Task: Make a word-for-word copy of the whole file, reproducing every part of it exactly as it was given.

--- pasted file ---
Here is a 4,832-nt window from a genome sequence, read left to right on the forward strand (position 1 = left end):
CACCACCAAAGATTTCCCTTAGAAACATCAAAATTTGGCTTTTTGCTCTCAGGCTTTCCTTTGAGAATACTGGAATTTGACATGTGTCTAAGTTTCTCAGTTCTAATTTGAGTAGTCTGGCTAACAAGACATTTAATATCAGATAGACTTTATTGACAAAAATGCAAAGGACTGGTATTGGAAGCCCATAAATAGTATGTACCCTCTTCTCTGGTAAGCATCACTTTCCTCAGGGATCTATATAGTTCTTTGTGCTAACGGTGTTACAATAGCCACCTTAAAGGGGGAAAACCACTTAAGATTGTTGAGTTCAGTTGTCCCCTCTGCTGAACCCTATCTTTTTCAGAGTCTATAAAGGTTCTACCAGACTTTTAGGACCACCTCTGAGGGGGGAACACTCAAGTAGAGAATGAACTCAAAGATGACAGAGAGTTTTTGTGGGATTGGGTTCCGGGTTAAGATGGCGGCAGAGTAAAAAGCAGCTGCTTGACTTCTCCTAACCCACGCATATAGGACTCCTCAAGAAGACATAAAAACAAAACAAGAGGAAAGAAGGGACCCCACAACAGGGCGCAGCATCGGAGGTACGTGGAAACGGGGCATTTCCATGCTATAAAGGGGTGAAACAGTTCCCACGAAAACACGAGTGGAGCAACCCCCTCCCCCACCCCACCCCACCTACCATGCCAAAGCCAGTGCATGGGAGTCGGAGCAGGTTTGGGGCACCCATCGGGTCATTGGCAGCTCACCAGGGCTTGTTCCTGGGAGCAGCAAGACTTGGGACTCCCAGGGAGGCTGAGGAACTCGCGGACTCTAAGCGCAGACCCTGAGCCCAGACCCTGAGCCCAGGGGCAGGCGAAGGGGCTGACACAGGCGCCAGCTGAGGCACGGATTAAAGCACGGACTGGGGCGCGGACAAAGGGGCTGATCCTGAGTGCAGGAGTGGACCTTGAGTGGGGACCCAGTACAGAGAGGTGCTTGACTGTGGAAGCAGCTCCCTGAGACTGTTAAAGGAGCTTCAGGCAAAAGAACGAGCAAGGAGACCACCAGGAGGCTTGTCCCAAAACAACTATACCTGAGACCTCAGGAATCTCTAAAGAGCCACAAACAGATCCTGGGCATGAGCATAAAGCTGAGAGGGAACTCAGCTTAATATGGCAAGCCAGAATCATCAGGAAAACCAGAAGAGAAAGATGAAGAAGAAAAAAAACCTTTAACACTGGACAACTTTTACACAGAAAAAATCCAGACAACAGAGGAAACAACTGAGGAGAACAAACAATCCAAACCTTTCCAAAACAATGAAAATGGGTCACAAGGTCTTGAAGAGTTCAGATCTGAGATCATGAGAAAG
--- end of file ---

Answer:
Here is a 4,832-nt window from a genome sequence, read left to right on the forward strand (position 1 = left end):
CACCACCAAAGATTTCCCTTAGAAACATCAAAATTTGGCTTTTTGCTCTCAGGCTTTCCTTTGAGAATACTGGAATTTGACATGTGTCTAAGTTTCTCAGTTCTAATTTGAGTAGTCTGGCTAACAAGACATTTAATATCAGATAGACTTTATTGACAAAAATGCAAAGGACTGGTATTGGAAGCCCATAAATAGTATGTACCCTCTTCTCTGGTAAGCATCACTTTCCTCAGGGATCTATATAGTTCTTTGTGCTAACGGTGTTACAATAGCCACCTTAAAGGGGGAAAACCACTTAAGATTGTTGAGTTCAGTTGTCCCCTCTGCTGAACCCTATCTTTTTCAGAGTCTATAAAGGTTCTACCAGACTTTTAGGACCACCTCTGAGGGGGGAACACTCAAGTAGAGAATGAACTCAAAGATGACAGAGAGTTTTTGTGGGATTGGGTTCCGGGTTAAGATGGCGGCAGAGTAAAAAGCAGCTGCTTGACTTCTCCTAACCCACGCATATAGGACTCCTCAAGAAGACATAAAAACAAAACAAGAGGAAAGAAGGGACCCCACAACAGGGCGCAGCATCGGAGGTACGTGGAAACGGGGCATTTCCATGCTATAAAGGGGTGAAACAGTTCCCACGAAAACACGAGTGGAGCAACCCCCTCCCCCACCCCACCCCACCTACCATGCCAAAGCCAGTGCATGGGAGTCGGAGCAGGTTTGGGGCACCCATCGGGTCATTGGCAGCTCACCAGGGCTTGTTCCTGGGAGCAGCAAGACTTGGGACTCCCAGGGAGGCTGAGGAACTCGCGGACTCTAAGCGCAGACCCTGAGCCCAGACCCTGAGCCCAGGGGCAGGCGAAGGGGCTGACACAGGCGCCAGCTGAGGCACGGATTAAAGCACGGACTGGGGCGCGGACAAAGGGGCTGATCCTGAGTGCAGGAGTGGACCTTGAGTGGGGACCCAGTACAGAGAGGTGCTTGACTGTGGAAGCAGCTCCCTGAGACTGTTAAAGGAGCTTCAGGCAAAAGAACGAGCAAGGAGACCACCAGGAGGCTTGTCCCAAAACAACTATACCTGAGACCTCAGGAATCTCTAAAGAGCCACAAACAGATCCTGGGCATGAGCATAAAGCTGAGAGGGAACTCAGCTTAATATGGCAAGCCAGAATCATCAGGAAAACCAGAAGAGAAAGATGAAGAAGAAAAAAAACCTTTAACACTGGACAACTTTTACACAGAAAAAATCCAGACAACAGAGGAAACAACTGAGGAGAACAAACAATCCAAACCTTTCCAAAACAATGAAAATGGGTCACAAGGTCTTGAAGAGTTCAGATCTGAGATCATGAGAAAG